campanile make as fair a couple as ever builders brought together: the
immense comfortable church so solidly set upon the earth, and at its
side this delicate, slender marble creature, all gaiety and lightness,
which as surely springs from roots within the earth. For one cannot
be long in Florence, looking at this tower every day and many times a
day, both from near and far, without being perfectly certain that it
grows - and from a bulb, I think - and was never really built at all,
whatever the records may aver.

The interior of the Duomo is so unexpected that one has the
feeling of having entered, by some extraordinary chance, the wrong
building. Outside it was so garish with its coloured marbles, under
the southern sky; outside, too, one's ears were filled with all the
shattering noises in which Florence is an adept; and then, one step,
and behold nothing but vast and silent gloom. This surprise is the more
emphatic if one happens already to have been in the Baptistery. For the
Baptistery is also coloured marble without, yet within it is coloured
marble and mosaic too: there is no disparity; whereas in the Duomo
the walls have a Northern grey and the columns are brown. Austerity
and immensity join forces.

When all is said the chief merit of the Duomo is this immensity. Such
works of art as it has are not very noticeable, or at any rate do
not insist upon being seen; but in its vastness it overpowers. Great
as are some of the churches of Florence, I suppose three or four of
them could be packed within this one. And mere size with a dim light
and a savour of incense is enough: it carries religion. No need for
masses and chants or any ceremony whatever: the world is shut out,
one is on terms with the infinite. A forest exercises the same spell;
among mountains one feels it; but in such a cathedral as the Duomo one
feels it perhaps most of all, for it is the work of man, yet touched
with mystery and wonder, and the knowledge that man is the author of
such a marvel adds to its greatness.

The interior is so dim and strange as to be for a time sheer terra
incognita, and to see a bat flitting from side to side, as I have
often done even in the morning, is to receive no shock. In such a
twilight land there must naturally be bats, one thinks. The darkness
is due not to lack of windows but to time. The windows are there,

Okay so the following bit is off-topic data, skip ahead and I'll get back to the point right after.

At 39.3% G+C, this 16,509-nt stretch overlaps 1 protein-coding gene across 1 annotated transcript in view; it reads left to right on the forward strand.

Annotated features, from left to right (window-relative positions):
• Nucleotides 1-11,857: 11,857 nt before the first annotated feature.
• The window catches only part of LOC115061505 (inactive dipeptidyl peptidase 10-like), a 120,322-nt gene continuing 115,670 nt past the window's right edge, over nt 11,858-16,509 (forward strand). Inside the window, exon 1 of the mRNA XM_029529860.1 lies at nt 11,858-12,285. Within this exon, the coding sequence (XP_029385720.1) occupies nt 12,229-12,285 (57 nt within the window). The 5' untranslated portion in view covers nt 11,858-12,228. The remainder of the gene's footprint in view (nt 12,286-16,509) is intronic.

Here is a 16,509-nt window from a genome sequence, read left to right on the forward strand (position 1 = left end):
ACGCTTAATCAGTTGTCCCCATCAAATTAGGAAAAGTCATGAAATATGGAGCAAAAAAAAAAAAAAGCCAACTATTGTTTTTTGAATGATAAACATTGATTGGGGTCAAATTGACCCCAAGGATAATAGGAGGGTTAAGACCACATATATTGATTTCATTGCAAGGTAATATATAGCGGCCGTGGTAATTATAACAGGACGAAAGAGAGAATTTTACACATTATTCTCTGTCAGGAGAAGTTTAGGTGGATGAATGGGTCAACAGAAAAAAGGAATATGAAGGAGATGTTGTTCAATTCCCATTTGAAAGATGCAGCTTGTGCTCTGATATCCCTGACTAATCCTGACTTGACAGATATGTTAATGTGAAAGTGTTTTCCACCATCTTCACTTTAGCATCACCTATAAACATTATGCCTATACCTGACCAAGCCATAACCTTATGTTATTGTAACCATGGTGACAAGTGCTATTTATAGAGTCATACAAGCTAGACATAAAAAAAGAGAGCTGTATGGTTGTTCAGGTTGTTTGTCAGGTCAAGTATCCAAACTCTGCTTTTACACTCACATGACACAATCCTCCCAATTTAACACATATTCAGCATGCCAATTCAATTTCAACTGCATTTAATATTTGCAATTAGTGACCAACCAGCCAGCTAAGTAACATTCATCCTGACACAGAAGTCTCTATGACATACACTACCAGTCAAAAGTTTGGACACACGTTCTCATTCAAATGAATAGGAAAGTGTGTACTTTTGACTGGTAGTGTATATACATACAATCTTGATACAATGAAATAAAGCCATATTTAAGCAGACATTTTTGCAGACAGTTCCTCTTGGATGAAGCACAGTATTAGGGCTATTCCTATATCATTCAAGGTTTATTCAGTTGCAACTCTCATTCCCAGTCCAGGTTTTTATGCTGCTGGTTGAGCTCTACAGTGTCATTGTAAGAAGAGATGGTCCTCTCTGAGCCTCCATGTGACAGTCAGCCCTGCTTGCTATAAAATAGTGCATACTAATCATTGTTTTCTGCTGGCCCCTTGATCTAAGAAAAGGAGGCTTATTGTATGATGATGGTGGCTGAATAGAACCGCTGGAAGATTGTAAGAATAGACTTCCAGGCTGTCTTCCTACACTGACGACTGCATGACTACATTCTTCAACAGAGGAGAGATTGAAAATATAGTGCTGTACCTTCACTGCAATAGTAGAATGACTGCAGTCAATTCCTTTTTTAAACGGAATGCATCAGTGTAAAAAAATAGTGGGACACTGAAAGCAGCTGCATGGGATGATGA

but they have become opaque. None of the coloured ones in the aisle
allows more than a filtration of light through it; there are only the
plain, circular ones high up and those rich, coloured, circular ones
under the dome to do the work. In a little while, however, one's eyes
not only become accustomed to the twilight but are very grateful for
it; and beginning to look inquiringly about, as they ever do in this
city of beauty, they observe, just inside, an instant reminder of the
antiseptic qualities of Italy. For by the first great pillar stands a
receptacle for holy water, with a pretty and charming angelic figure
upon it, which from its air of newness you would think was a recent
gift to the cathedral by a grateful Florentine. It is six hundred
years old and perhaps was designed by Giotto himself.

The emptiness of the Duomo is another of its charms. Nothing is allowed
to impair the vista as you stand by the western entrance: the floor
has no chairs; the great columns rise from it in the gloom as if they,
too, were rooted. The walls, too, are bare, save for a few tablets.

The history of the building is briefly this. The first cathedral of
Florence was the Baptistery, and S. John the Baptist is still the
patron saint of the city. Then in 1182 the cathedral was transferred
to S. Reparata, which stood on part of the site of the Duomo, and in
1294 the decision to rebuild S. Reparata magnificently was arrived
at, and Arnolfo di Cambio was instructed to draw up plans. Arnolfo,
whom we see not only on a tablet in the left aisle, in relief, with
his plan, but also more than life size, seated beside Brunelleschi
on the Palazzo de' Canonici on the south side of the cathedral,